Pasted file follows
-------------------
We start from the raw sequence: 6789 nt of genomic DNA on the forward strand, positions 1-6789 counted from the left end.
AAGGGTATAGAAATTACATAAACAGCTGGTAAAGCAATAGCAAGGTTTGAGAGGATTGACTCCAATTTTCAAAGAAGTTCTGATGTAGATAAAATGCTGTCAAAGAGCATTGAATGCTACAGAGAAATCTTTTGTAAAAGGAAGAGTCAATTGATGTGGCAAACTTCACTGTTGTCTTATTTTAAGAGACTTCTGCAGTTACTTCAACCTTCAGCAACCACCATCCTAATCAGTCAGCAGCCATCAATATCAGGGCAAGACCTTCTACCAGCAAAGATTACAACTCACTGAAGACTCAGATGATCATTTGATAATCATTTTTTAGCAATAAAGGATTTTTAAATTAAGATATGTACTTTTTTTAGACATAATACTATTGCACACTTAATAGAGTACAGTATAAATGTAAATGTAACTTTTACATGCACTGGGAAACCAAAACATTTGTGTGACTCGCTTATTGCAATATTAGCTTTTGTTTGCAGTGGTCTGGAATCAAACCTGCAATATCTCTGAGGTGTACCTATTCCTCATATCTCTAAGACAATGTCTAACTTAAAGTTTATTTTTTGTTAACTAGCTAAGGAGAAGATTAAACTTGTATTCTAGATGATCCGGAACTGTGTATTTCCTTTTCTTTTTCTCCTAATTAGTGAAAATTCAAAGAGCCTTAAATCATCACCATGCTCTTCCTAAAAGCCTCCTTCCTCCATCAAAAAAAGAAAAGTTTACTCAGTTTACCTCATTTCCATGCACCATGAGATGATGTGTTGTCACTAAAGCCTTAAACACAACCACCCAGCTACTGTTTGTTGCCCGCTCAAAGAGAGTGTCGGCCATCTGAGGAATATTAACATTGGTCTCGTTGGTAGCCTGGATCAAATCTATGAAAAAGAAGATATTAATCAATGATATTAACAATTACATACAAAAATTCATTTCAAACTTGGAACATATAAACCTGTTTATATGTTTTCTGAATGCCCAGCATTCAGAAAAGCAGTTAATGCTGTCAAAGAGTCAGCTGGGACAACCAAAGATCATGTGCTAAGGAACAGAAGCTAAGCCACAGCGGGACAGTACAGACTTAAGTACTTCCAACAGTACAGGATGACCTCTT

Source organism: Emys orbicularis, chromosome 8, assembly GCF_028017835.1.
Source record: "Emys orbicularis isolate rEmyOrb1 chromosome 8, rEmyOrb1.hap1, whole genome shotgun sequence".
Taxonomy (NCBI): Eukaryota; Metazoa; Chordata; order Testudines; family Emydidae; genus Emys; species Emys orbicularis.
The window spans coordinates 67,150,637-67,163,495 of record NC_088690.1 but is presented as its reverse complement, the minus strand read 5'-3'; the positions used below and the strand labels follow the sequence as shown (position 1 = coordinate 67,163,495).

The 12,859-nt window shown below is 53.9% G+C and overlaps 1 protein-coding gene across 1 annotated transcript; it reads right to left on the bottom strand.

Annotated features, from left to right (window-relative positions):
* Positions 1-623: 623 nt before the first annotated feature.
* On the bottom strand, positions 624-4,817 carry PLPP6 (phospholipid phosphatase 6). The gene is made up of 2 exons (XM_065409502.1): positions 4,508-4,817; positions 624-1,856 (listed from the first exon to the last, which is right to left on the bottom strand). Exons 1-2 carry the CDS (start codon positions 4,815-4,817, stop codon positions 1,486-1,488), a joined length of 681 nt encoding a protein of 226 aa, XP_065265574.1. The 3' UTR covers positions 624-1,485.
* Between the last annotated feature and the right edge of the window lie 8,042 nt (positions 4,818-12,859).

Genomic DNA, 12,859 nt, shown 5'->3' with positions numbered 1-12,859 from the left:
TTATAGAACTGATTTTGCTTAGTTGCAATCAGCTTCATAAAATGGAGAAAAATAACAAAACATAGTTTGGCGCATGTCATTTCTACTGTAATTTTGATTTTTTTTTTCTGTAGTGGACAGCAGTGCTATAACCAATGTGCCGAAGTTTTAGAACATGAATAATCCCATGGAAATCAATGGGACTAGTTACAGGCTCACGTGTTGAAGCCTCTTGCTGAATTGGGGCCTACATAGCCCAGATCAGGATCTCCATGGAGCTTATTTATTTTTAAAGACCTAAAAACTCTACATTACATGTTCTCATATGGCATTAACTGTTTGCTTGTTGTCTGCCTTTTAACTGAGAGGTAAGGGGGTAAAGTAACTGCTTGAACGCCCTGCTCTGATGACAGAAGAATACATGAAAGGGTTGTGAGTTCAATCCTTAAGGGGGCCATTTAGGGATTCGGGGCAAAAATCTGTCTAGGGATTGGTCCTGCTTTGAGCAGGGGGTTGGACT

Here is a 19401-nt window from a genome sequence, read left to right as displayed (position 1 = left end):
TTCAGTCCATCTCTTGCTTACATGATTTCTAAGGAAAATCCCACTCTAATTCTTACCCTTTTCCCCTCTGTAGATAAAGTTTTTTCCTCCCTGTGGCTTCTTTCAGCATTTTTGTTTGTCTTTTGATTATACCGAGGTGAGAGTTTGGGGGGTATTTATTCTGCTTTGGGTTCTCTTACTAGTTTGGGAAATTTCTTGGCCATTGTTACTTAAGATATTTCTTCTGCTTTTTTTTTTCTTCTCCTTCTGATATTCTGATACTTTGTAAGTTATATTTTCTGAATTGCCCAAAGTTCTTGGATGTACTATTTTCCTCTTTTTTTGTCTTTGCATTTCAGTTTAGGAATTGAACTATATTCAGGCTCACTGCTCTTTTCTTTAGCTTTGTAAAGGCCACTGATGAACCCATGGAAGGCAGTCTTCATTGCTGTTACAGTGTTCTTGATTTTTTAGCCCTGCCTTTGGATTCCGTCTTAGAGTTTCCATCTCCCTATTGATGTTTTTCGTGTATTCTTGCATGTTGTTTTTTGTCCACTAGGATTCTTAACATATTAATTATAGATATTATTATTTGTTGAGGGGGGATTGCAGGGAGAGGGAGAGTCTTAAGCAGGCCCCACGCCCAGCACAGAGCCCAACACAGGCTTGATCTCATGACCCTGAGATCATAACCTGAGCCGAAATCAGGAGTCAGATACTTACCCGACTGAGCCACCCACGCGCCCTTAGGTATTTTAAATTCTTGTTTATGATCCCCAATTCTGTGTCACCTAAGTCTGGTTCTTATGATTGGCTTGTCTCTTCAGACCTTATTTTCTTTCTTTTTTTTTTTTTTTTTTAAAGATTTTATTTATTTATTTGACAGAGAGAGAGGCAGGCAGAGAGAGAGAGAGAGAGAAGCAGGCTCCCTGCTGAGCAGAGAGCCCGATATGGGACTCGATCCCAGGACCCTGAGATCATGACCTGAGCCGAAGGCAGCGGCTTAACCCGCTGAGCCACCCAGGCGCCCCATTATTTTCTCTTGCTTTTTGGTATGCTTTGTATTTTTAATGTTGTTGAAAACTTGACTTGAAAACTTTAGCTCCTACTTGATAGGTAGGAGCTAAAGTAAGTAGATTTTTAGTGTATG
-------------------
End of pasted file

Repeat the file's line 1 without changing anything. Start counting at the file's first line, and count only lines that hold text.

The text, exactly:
We start from the raw sequence: 6789 nt of genomic DNA on the forward strand, positions 1-6789 counted from the left end.